Senior staff at the University of Kabul feel the international academic community should do much more to support their struggle to restore their institution after decades of destruction.
Kabul University president Mohammed Akbar Popal told The Thes : "The response of the world community of universities, and the scientific community, of which we thought we were a part, is not as we expected it.
"We have been through very difficult times. Thank God it is getting better day by day, but it discourages us a little bit."
Visitors to the university in Kabul told him they wanted to help but Professor Popal said: "We spend hours in talks, and they go, and I never hear from them again."
However, Professor Popal acknowledged the university's debt to Unesco, whose support enabled it to reopen in the spring and some 900 final-year students to graduate. Entrance examinations for Afghanistan's universities have unexpectedly attracted more than 18,000 registrations, including many from women who had been barred from study by the Taliban. Some 1,600 failed to gain a place, and Kabul took 25 per cent of the new students.
More than 5,000 students began the first semester in April, with a further 2,000 remaining from the previous semester. But with just 400 staff - including 50 women - and a lack of facilities and textbooks, the university is stretched.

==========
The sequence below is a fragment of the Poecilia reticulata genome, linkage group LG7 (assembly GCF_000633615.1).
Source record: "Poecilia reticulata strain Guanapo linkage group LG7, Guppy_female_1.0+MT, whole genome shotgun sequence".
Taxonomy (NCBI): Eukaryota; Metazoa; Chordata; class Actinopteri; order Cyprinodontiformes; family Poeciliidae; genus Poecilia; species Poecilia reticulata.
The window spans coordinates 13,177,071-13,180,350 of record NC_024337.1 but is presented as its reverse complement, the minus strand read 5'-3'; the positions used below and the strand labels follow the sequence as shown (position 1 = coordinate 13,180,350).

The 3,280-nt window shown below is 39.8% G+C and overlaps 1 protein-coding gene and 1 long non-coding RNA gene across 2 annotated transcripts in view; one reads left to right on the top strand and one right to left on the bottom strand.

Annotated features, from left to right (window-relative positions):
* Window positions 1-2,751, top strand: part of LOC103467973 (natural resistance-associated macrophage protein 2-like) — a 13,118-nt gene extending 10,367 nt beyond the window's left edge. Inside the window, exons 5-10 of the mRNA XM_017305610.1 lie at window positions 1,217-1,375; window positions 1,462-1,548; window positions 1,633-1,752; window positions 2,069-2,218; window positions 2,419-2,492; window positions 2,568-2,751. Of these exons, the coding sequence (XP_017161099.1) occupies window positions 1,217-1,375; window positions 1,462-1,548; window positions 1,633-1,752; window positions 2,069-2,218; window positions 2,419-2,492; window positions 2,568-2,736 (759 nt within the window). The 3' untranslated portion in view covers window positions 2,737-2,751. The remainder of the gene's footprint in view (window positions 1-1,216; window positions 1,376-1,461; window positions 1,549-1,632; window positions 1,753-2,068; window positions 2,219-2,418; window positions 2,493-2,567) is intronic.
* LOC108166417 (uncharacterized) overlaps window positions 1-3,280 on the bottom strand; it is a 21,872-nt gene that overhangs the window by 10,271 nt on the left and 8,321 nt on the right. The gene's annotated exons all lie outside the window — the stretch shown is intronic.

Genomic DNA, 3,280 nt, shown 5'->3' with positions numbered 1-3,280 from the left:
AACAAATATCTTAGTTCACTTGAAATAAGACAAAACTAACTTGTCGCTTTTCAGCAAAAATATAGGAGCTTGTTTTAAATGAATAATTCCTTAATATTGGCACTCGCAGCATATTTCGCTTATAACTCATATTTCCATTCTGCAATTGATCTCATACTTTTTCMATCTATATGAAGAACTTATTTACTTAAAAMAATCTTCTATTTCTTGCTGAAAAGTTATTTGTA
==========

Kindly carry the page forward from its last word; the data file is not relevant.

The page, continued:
"Physical conditions are not good," Professor Popal said. "Step by step, some problems are being solved and we are on our way to solving others. It has only been five to six months."
While the Afghans can deal with some deficiencies themselves, laboratory equipment, textbooks and scientific journals have to be secured from overseas.
Professor Popal's five-day Foreign Office-funded visit to the UK follows a trip earlier this year to Germany that triggered a number of initiatives.
He hopes this may be mirrored by British universities over the next few months. Some of the support he is seeking is straightforward: scientific journals, prospectuses with course curriculum details, opportunities for Kabul academics to take part in workshops and conferences.
Others are more demanding: student and staff exchanges, joint research and fellowships for under-qualified Afghan academics.
"So far I have not been promised any form of help or assistance," he said as his visit drew to a close. "But people have said they will think about itIThey will look for funds. They are willing to help... It takes time."